Spring on the Isles of Scilly

Kevin Pilley experiences some unique Scillonian traditions and locations on a visit to Bryher.

Croquet and Crab quiche

Spring on the Isles of Scilly. What is there not to love? And for the rest of the year too? Apart from the limited opportunities for croquet on the sea floor. You haven’t lived until you have helped turn the Atlantic Ocean into Hurlingham, eaten lobster burger and crab quiche while standing up five hundred metres out to sea and raised your Doom Bar beer or Tarquin’s Hell Bay G&T to toast two coastlines.

Sadly, the croquet was abandoned this year, due to bladderwrack.

The Isles of Scilly’s two Low Tide Event pop-up food festivals and farmers’ markets are held when the tide goes out between Tresco and Bryher. The next one is on Thursday, 31st August 2023. You can walk between the islands at other times but no festivities are laid on.

Arguably, these are the only social occasions where Crocs are acceptable, even, de rigeur. Gingerly, with trousers rolled, you walk from New Grimsby on Tresco or across the Crab Ledge sand flats from Bryher to a strand which is usually under 20’ of salt water.

The first event was held in 2015 when a group of locals had a soiree in the shallows. Noel Dashwood now provides the music, and his kazoo renditions of Simon and Garfunkel’s “Mrs Robinson” and Eric Clapton’s “Layla!” as well as some Johnny Cash are also effective herring gull deterrents.

Local products to sample are Westward Farm’s rose geranium gin, from St Agnes local artisanal cakes and bakes; Veronica Farm’s rosemary fudge, with chowder, lobster tacos and paella courtesy of the Pender family’s Bryher-based “Island Fish”; and ice cream from Troytown Farm, there are lobster pot-making and local craft demonstrations and rock pooling for the kids.

Where to stay on Bryher and how to get there

Bryher’s Hell Bay Hotel stands on the westerly shores of “the island of hills” which, at 330 acres and one mile and a bit long and half a mile wide, is the smallest of the five inhabited Isles of Scilly.

Skybus Bus operates 17 seater twin-otter flights from Exeter airport (duration one hour) and from Land’s End (20 minutes). The airport is on St Mary’s which is a short, well-sprung £10 closed boat ride to Bryher. Helicopters land at Tresco. The 2 hours 45 minutes ferry from Penzance docks at St Mary’s.

Arriving on Bryher at low water, you are met at the quay by a 4WD from the hotel, five minutes away. If it’s late, you can browse the honesty box selling local succulents in the form of inedible and not very frost-hardy “cliff pasties”, fleshly evergreens and potted Aeonium houseplants.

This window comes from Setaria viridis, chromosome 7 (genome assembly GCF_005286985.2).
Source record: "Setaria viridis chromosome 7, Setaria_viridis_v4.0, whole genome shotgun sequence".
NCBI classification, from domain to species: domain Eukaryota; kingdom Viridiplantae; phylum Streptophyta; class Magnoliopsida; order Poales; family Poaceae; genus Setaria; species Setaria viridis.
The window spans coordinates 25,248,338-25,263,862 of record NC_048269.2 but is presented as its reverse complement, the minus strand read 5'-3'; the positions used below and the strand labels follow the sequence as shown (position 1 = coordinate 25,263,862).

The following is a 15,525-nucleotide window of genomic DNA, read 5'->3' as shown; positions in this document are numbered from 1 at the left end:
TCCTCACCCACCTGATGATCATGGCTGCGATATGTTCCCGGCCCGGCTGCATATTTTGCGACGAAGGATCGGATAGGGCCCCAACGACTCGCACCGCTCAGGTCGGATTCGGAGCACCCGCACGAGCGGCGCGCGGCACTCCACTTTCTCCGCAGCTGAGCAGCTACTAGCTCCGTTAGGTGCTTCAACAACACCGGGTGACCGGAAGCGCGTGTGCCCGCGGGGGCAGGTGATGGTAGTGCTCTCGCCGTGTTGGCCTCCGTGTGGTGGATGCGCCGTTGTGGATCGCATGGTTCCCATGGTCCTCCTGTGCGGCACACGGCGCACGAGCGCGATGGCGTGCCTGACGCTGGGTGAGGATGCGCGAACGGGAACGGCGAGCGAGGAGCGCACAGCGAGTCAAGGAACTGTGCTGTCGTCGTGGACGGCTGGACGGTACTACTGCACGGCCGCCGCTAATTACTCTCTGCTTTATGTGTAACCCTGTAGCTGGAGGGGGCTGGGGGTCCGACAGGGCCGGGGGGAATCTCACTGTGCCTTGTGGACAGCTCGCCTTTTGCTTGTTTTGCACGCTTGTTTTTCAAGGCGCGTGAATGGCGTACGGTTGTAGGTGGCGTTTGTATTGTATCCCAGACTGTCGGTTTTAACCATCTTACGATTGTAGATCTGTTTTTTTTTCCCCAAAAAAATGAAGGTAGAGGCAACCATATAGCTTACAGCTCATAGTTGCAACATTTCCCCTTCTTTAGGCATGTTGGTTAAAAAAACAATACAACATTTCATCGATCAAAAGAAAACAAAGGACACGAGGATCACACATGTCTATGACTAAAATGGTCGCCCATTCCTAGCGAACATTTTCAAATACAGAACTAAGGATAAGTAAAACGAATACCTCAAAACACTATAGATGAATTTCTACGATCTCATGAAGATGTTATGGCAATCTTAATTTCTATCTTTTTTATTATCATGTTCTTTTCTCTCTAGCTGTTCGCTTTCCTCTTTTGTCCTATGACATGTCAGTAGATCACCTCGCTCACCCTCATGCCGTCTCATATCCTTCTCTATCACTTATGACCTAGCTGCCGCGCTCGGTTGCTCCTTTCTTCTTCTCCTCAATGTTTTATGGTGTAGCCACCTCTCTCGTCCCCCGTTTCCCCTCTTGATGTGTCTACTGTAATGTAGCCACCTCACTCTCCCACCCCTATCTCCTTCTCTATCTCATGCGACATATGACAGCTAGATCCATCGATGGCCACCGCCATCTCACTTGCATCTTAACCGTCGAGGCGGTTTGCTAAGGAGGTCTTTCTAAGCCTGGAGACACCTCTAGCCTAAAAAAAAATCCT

The blue and white clapboard hotel, which some think is very New England and some say is “Caribbean meets California”, suits the Isles’ unique Britain-on-the-Gulf-Stream location.

It overlooks its own wildlife lagoon or Great Pool (grab the two chairs on the Sunset Deck early) and looks out towards the 1858-1992 Bishop Lighthouse on the horizon, Droppy Noise Point, the Gweal Hill headland, the Northern or Norrard rocks Illiswilgig, miscellaneous other skerries along with rollers and white horses of the Atlantic.

The hotel has a private art collection belonging to the owner, Robert Dorrien-Smith, a fifth-generation relative of Augustus Smith, who first leased the Scilly Isles from the Duchy of Cornwall in 1834, and semi-seriously took the title, Lord Protector.

Rooms in Bryher’s Hell Bay Hotel

Built around a courtyard, 25 suites (the Emperor and The Empress being the high end) all have Ren toiletries, Lloyd Loom furniture, Lucy-Tania soft furnishing and Egyptian cotton beds to please those who like to turn over their hotel room to check its makers. It is probably the most strenuous exertion staying at Hell Bay affords.

Along with the pool, the seasonal pitch ‘n’ putt course, pool and the Treatment Shed spa with its local, St Martin’s-made “Phoenix & Providence” seaweed based unguents.

Food and drink at Bryher’s Hell Bay Hotel

If you prefer to eat at a table rather than on the seafloor, chef Richard Kearsley’s seafood-dominated cuisine (from sardines and scallops to John Dory and bream) is served in the hotel’s two AA Rosette restaurant. It’s beautifully decorated with seascapes by Richard Pearce whose studio is in front of the hotel.

Don’t miss these Bryher attractions

Local attractions include granny’s toenails and dwarf pansies. Will Wagstaff’s wildlife tours are the best way to appreciate them. The tiny viola is only found on the Scillies. Granny’s toenails (common bird’s foot trefoil) are more common.

The local naturalist is equally fond of solar-powered slugs, orange peel and boiled sweets. And cliff pasties and succulent Scilly wall cabbages. On Bryher, he takes you past New Zealand and South African crop field windbreaks, tamarisk trees (once used for lobster pots), abandoned daffodil farms and gig sheds. Every April, along with its walking festival, the Isles host the World Gig racing regatta. Once, there were over 200 pilot gigs on the islands.

Will points out the Bermuda buttercups, Hottentot figs, Prides of Madeira, and three-cornered leeks which look like white bluebells. He also expertly leads you to the only public loo on Bryher and recommends a comfort stop.

His tours don’t take in Bryher’s other landmark – an old telephone box which has been converted into the world’s smallest museum. The current exhibition is of postcards.

Find out more

Visit the Isles of Scilly. To travel to the Isles of Scilly, our Silver Travel Advisors can quote for and book cruises that visit these magical islands, call on 0800 412 5678.

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